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Should Shakespeare be read?

 
lowercase baba
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In another thread, Campbell posted this:

Campbell Ritchie wrote:Music is supposed to be listened to not watched.


This reminded my of my belief that we teach Shakespeare wrong. He wrote plays, which should be SEEN, not READ.

I was a theatre major in college. I read a LOT of plays. It is very difficult to do, and not really something your average person knows how to do. If I had my way, we'd stop forcing kids to read his works, and have them go see live productions.

I'm curious what any literature majors (or really anyone) think of my opinion...
 
Marshal
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I hated reading Shakespeare. But in one class, we went to see a live performance of Macbeth and I was transfixed and enthralled.
 
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I have had to read Shakespeare in the last few weeks:
Much Ado About Nothing
Comedy of Errors
Henry VIII
the SCOTTISH PLAY
etc. … because I happen to chair the Play Selection Committee for the local amateur theatre company. You are right, Fred. Reading Shakespeare in class (as my wife and I both did when we were at school) is a good way to kill the whole thing. Seeing it performed however brings it to life, so yes, people should go and see a decent performance.

We are performing the SCOTTISH PLAY in the week for the 450th anniversary of Shakespeare's death (Wed‑Sat around 23rd April 2016) but it may be a bit far you to travel to watch.
 
Campbell Ritchie
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A few minustes ago, I wrote: … 450th anniversary …

Sorry, that should read 400th.
 
fred rosenberger
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You're allowed to call it Macbeth when you are not in a theatre.
 
Campbell Ritchie
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Of course Shakespeare can only truly be experienced in the original Klingon.
 
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author and jackaroo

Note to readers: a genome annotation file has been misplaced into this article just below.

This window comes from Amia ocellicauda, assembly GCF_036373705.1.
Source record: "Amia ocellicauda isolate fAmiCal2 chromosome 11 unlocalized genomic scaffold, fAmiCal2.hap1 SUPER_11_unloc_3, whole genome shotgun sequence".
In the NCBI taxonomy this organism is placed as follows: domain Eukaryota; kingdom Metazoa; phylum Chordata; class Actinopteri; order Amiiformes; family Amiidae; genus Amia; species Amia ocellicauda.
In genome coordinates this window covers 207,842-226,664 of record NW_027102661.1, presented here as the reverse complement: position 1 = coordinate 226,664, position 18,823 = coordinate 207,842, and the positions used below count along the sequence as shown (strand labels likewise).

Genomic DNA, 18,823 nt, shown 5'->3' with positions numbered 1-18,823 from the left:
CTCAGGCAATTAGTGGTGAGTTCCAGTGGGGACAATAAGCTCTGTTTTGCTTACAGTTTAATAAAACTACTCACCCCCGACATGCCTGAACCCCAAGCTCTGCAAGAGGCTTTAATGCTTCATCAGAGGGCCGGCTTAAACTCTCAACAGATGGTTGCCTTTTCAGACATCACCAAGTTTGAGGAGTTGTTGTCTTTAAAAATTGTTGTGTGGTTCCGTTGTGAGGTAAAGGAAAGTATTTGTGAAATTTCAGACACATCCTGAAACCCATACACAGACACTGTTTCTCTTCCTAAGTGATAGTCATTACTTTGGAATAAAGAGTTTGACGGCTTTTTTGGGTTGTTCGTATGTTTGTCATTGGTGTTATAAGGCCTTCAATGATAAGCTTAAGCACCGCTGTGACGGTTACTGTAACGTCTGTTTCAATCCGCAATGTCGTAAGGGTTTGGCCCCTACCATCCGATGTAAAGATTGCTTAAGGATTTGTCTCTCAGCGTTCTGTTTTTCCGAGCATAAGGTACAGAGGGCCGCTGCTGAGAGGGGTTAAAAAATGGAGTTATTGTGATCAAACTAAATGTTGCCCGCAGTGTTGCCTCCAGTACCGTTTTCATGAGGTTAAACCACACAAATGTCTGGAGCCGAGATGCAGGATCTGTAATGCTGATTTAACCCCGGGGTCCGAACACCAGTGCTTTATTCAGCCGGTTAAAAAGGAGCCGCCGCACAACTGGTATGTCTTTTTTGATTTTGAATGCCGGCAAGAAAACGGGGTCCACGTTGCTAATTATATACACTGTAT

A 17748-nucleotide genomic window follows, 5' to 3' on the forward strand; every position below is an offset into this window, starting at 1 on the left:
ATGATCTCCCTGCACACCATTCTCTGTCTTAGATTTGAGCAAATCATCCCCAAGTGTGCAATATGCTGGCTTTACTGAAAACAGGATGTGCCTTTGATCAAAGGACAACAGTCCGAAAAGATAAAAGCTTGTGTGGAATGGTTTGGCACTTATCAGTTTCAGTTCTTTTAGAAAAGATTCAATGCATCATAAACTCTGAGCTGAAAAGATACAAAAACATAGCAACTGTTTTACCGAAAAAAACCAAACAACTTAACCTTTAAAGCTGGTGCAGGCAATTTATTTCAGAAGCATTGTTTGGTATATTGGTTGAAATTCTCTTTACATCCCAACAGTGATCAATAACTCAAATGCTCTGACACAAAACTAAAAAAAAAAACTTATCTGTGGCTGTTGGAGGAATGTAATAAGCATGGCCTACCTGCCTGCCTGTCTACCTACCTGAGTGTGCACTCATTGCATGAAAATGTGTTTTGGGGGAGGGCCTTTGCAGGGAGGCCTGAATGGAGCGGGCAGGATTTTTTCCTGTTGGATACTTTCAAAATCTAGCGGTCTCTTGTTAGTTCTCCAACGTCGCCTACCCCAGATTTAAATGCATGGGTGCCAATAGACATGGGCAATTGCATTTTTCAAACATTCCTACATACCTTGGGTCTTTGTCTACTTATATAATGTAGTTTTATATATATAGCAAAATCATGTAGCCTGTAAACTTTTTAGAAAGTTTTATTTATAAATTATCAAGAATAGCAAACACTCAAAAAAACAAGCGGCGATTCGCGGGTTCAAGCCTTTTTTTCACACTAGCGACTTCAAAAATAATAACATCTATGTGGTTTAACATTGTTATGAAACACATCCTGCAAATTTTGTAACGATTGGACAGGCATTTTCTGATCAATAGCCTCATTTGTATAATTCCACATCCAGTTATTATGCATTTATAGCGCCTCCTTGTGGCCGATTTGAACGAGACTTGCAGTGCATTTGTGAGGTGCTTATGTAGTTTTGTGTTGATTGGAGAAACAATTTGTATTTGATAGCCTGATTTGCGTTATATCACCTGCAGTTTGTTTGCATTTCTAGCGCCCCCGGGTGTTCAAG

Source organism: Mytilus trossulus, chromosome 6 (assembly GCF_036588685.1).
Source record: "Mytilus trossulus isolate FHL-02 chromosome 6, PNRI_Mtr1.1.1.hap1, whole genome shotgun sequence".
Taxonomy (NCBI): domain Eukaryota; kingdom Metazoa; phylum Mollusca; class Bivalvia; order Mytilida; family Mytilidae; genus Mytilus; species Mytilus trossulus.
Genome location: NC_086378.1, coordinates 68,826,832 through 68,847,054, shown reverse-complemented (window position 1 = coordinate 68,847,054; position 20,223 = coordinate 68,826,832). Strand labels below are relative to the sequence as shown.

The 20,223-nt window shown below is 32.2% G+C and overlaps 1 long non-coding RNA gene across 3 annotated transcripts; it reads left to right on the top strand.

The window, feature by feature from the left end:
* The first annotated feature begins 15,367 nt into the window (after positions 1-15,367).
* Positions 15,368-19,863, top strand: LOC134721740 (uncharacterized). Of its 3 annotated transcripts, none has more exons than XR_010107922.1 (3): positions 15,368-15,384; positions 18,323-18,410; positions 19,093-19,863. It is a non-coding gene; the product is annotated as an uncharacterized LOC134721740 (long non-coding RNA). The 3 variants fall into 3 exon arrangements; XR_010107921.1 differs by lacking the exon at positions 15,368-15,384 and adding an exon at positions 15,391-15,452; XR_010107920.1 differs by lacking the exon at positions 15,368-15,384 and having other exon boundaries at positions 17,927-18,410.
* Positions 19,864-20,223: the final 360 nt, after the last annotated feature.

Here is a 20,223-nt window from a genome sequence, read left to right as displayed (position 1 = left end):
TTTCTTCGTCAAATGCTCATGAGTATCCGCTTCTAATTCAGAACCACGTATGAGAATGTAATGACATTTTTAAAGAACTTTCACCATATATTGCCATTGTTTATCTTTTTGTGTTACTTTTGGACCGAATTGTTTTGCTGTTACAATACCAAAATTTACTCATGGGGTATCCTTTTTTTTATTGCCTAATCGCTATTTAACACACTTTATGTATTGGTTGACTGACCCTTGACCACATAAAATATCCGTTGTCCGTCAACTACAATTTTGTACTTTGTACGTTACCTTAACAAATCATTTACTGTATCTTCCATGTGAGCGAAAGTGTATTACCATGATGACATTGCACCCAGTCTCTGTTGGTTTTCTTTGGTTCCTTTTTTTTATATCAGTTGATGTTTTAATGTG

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Ryan McGuire wrote:Of course Shakespeare can only truly be experienced in the original Klingon.





 
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Speaking of "Shakespeare" and "original", there's a recent movement towards performing Shakespeare's plays in their original (English!) pronunciation. See Original Pronunciation for details about that.

Any of you theatre majors have an opinion about that? I don't know anything about it myself and I expect that viewing one of the Youtube videos which no doubt exist to illustrate the concept would be helpful, but I haven't done that.
 
Campbell Ritchie
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Something odd about the pronunciation in the YouTube readings. Th (θ) as in thin not as in this sounds a bit like S and terminal r is not pronounced. It is not normal to pronounce terminal r in modern English English, but would that be correct for 16th century Warwickshire?

I am not sure about it. That might be an additional burden on the performers who already have to struggle with 4‑century‑old vocabulary. Don't know.
 
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Ryan McGuire wrote:Of course Shakespeare can only truly be experienced in the original Klingon.


Geeks. I laughed so hard when it was first released in the theatre. Not sure anyone else caught the irony/humour.

And I agree, Shakespeare is meant to be seen/heard and not read.

Regards
Robert
 
fred rosenberger
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Paul Clapham wrote:Speaking of "Shakespeare" and "original", there's a recent movement towards performing Shakespeare's plays in their original (English!) pronunciation. See Original Pronunciation for details about that.

Any of you theatre majors have an opinion about that?


As one of the very few theatre majors here, I think that is a dumb idea. Plays are meant to be performed in the vernacular of the audience. If the audience can't understand it, what's the point?

 
Bear Bibeault
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fred rosenberger wrote:If the audience can't understand it, what's the point?


Opera!
 
fred rosenberger
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Bear Bibeault wrote:Opera!


Disclosure - I hate opera.

But...

An opera is as much about the music as the story, if not more so. There are many, many songs I listen to that I like, where I don't know the words - even songs in English. I hear the voice singing, but to me, it's more of an additional instrument enhancing the song, not necessarily the primary focus. Just like you don't focus on the bass-line, or the snare drum, it is a part of the whole.